education system, for which they received no state aid at all until 1963. In 1866 in South Australia, the highly educated romantic Fr Julian Tenison Woods, and the practical, courageous Mary MacKillop, who was beatified in 1995, founded the Sisters of St Joseph. A teaching order, the Josephites had, at the time of MacKillop's death in 1909, almost a thousand teaching sisters and they modelled the way Catholics could build an education system without state aid. By 1901 there were 100,000 pupils in Catholic schools. This heroic campaign intensified Catholic identity, which was compounded with Irish anti-British feeling and galvanised the sectarian divide between Catholic and Protestant, a prominent feature of Australian social life until Vatican II. Nineteenth-century Australian Catholics were a minority sub-culture: alienated, defensive, introspective and clericalised; but cohesive, focused on the papacy, certain that to be Christian one had to be Roman, and, though depressed economically, better off than they had been before coming to Australia. It was a sub-culture which nurtured Australia's most notorious bush ranger, Ned Kelly, and a number of rebels in the Eureka Stockade in 1854, but it helped the poor Irish convicts and immigrants to survive more than to rebel.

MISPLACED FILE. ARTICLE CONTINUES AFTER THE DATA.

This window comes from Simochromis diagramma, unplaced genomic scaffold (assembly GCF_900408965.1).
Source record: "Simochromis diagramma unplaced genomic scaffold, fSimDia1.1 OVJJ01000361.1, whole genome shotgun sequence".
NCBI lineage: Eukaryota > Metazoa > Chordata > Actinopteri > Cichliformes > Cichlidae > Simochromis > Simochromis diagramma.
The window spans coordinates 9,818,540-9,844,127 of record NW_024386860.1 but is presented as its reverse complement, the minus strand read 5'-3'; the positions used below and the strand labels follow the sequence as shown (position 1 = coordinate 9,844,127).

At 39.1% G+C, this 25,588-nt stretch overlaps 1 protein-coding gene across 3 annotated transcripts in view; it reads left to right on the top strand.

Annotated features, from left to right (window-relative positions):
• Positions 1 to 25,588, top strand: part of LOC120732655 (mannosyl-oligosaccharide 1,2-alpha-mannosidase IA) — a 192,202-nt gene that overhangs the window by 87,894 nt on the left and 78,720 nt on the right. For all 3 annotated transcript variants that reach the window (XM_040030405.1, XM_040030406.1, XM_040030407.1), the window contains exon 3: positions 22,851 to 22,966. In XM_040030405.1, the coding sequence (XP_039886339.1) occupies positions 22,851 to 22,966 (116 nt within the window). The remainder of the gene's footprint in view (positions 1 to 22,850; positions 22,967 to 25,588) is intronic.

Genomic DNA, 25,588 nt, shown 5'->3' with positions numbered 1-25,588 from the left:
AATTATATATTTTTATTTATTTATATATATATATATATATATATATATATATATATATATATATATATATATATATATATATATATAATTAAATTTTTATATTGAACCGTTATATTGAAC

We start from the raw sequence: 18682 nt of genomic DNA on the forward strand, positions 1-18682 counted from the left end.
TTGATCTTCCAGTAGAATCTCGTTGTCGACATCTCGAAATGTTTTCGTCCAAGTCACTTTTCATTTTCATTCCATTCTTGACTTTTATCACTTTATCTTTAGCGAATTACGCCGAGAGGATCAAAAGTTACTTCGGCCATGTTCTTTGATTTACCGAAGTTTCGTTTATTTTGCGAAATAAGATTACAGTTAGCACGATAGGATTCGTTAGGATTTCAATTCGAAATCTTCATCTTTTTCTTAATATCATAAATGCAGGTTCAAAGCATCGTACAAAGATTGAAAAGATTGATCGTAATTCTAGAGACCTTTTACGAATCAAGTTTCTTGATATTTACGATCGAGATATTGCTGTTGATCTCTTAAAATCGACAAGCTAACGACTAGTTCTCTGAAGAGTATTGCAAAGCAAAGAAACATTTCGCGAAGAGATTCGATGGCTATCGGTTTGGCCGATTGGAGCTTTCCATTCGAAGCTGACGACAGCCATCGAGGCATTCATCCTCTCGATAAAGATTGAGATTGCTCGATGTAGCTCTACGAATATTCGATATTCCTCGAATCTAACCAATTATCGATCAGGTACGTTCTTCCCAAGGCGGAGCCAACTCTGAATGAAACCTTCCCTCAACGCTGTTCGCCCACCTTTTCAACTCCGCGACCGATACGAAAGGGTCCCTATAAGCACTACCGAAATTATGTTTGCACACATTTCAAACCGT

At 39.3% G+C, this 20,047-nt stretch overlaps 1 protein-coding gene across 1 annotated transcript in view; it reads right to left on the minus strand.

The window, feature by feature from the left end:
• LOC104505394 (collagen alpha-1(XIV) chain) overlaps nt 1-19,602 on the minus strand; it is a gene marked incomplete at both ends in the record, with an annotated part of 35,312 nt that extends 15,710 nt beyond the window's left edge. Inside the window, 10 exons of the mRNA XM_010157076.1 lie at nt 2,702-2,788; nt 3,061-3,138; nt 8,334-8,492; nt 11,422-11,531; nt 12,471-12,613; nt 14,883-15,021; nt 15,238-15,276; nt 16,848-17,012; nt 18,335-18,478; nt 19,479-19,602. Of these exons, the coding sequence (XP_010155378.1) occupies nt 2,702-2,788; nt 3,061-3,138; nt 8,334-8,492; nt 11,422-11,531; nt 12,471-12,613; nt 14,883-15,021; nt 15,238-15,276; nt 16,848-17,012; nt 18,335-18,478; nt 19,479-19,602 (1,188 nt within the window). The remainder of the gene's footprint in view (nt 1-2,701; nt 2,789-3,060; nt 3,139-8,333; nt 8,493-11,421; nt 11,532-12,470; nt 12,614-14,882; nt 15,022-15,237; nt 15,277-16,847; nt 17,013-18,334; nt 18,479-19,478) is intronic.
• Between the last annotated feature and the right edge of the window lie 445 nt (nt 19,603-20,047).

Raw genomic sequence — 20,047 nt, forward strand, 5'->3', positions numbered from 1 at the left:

Legislating for a Christian nation The majority of the Australian population in the second half of the nineteenth century were Protestants who believed in the separation of church and state. They also believed, however, that the prosperity ofthe nation and the freedoms of its people depended on the morality and values of the Christian religion, and that the practice of righteousness should have the force of law behind it.
Protestant Christians argued that sabbath observance had made Britain great and free, and that Australia should follow Britain and not the Continent. In 1889, the New South Wales Council of Churches was formed, representing the six major Protestant denominations (Anglicans, Presbyterians, Wesleyans, Primitive Methodists, Baptists and Congregationalists). Similar councils were formed in the next decade in other colonies. Their chief task was to protect the Christian Sunday. Colonial legislatures did resist Protestant pressure to ban Sunday concerts, newspapers and public transport, but these concessions apart, the legislative brakes were kept on the secularisation of the sabbath until 1966.
Protestants were also eager for legislative restraints on the liquor industry. The Anglican rector Francis Bertie Boyce urged on the government the principle of 'local option', where residents could keep alcohol out of their community by a majority vote. This was actually achieved in 1882 in an act which also prohibited Sunday Trading. Temperance campaigners believed that
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